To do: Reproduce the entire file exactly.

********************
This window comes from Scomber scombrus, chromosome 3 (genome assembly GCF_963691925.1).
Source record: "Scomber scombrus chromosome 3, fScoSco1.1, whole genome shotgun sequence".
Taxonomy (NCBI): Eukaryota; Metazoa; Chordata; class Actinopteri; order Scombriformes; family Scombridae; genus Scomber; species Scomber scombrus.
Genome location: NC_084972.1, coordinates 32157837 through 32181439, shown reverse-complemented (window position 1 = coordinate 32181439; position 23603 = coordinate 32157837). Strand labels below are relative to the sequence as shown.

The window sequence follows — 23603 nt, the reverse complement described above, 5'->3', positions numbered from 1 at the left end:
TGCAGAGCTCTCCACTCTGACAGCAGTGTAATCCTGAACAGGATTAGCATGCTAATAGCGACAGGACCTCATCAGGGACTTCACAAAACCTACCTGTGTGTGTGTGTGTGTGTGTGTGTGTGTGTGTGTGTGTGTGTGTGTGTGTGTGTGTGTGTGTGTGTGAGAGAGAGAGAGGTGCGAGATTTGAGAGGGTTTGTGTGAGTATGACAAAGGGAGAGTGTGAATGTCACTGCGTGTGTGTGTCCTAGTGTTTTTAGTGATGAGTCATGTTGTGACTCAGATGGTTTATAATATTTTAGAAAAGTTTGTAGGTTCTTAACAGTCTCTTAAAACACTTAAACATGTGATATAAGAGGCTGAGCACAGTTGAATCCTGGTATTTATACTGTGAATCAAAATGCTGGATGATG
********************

This window comes from Scomber scombrus, chromosome 3 (genome assembly GCF_963691925.1).
Source record: "Scomber scombrus chromosome 3, fScoSco1.1, whole genome shotgun sequence".
Taxonomy (NCBI): Eukaryota; Metazoa; Chordata; class Actinopteri; order Scombriformes; family Scombridae; genus Scomber; species Scomber scombrus.
Genome location: NC_084972.1, coordinates 32157837 through 32181439, shown reverse-complemented (window position 1 = coordinate 32181439; position 23603 = coordinate 32157837). Strand labels below are relative to the sequence as shown.

The window sequence follows — 23603 nt, the reverse complement described above, 5'->3', positions numbered from 1 at the left end:
TGCAGAGCTCTCCACTCTGACAGCAGTGTAATCCTGAACAGGATTAGCATGCTAATAGCGACAGGACCTCATCAGGGACTTCACAAAACCTACCTGTGTGTGTGTGTGTGTGTGTGTGTGTGTGTGTGTGTGTGTGTGTGTGTGTGTGTGTGTGTGTGTGTGAGAGAGAGAGAGGTGCGAGATTTGAGAGGGTTTGTGTGAGTATGACAAAGGGAGAGTGTGAATGTCACTGCGTGTGTGTGTCCTAGTGTTTTTAGTGATGAGTCATGTTGTGACTCAGATGGTTTATAATATTTTAGAAAAGTTTGTAGGTTCTTAACAGTCTCTTAAAACACTTAAACATGTGATATAAGAGGCTGAGCACAGTTGAATCCTGGTATTTATACTGTGAATCAAAATGCTGGATGATG